BOSTON (Reuters) – One of the largest U.S. student loan servicers has agreed to settle a lawsuit by Massachusetts’ attorney general claiming its mishandling of thousands of loans undermined a federal debt forgiveness program.
Massachusetts Attorney General Maura Healey said the settlement with Pennsylvania Higher Education Assistance Agency, which services $355 billion in federally-owned student loans, would provide first-of-its-kind relief to borrowers in the state. A judge approved it on Tuesday.
Healey, a Democrat, in 2017 sued PHEAA, which does business as FedLoan Servicing, accusing it of deceptive practices that caused public servants to lose benefits and financial assistance under two federal programs.
One program allows for the forgiveness of student loans after about 10 years of public service work. The other provides grants to borrowers pursuing teaching careers in low-income schools for at least four years.
Healey said PHEAA prevented borrowers from making qualifying monthly payments that count toward loan forgiveness and also overcharged students.
Under the settlement, up to 250,000 Massachusetts borrowers whose federal loans PHEAA services could seek a detailed account review. PHEAA must try to correct any servicing errors it identifies and, if it cannot, pay the borrowers.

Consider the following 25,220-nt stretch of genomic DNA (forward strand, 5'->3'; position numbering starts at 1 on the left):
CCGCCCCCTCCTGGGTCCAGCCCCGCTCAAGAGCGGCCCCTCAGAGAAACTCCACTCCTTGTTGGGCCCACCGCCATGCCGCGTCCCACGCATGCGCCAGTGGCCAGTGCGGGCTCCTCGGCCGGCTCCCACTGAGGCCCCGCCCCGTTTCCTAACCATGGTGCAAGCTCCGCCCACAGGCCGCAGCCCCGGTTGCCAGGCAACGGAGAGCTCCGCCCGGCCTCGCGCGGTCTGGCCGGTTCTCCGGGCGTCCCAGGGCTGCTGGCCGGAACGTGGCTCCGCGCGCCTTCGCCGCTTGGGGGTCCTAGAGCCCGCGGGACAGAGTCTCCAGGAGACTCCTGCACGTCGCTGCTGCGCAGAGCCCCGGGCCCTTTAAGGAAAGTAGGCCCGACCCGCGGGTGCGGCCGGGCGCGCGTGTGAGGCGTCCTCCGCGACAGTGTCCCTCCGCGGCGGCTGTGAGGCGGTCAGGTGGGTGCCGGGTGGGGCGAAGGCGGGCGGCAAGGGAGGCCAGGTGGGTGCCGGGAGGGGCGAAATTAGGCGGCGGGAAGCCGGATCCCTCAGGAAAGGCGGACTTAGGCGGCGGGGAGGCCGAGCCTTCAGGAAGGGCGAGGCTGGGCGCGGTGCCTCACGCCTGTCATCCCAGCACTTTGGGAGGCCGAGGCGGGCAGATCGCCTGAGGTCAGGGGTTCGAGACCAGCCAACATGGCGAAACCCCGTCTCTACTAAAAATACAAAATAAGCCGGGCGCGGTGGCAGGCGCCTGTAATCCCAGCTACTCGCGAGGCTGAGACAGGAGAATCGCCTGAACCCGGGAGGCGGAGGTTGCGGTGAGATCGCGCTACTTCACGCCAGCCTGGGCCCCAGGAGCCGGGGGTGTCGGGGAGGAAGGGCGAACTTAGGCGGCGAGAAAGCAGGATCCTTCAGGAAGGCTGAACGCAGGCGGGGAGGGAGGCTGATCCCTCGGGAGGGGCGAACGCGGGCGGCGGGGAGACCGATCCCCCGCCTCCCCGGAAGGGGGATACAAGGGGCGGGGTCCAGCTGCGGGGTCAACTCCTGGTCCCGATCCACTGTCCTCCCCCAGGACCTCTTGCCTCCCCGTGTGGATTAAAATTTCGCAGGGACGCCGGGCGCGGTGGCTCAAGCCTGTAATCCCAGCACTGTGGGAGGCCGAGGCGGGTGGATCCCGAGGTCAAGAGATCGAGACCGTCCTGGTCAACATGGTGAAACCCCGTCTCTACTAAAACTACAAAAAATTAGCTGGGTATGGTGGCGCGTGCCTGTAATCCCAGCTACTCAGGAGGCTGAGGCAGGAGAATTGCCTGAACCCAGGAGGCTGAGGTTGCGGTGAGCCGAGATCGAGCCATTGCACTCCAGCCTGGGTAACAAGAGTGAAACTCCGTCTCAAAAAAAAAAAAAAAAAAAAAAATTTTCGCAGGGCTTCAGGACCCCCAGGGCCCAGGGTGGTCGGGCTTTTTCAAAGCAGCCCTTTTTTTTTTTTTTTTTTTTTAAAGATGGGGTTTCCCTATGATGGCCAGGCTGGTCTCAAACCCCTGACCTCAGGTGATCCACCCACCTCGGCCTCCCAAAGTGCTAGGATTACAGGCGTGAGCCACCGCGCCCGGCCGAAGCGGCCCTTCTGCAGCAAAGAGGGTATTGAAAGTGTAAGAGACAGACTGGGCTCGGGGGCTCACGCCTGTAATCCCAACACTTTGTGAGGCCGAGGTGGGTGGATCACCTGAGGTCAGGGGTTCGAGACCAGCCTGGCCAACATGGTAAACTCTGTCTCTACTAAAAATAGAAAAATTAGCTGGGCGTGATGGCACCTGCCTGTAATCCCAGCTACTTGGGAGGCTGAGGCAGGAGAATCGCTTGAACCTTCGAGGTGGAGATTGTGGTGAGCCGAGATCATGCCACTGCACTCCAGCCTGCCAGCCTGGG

PHEAA must also repay teachers whose grants it erroneously converted to loans, Healey said.
PHEAA, a quasi-governmental agency established by the state of Pennsylvania, did not admit wrongdoing. In a statement, it said the deal reaffirmed its commitment to all student borrowers.
The administration of Republican former President Donald Trump supported PHEAA, with the Justice Department arguing in 2018 that Healey could not pursue claims under state law to the extent they conflicted with federal law.
But a judge declined to dismiss the case.
New York Attorney General Letitia James also sued PHEAA in 2019, after the Department of Education’s inspector general criticized that agency for not taking action against PHEAA and other servicers for their mistakes.
(Reporting by Nate Raymond in Boston; Editing by Sonya Hepinstall)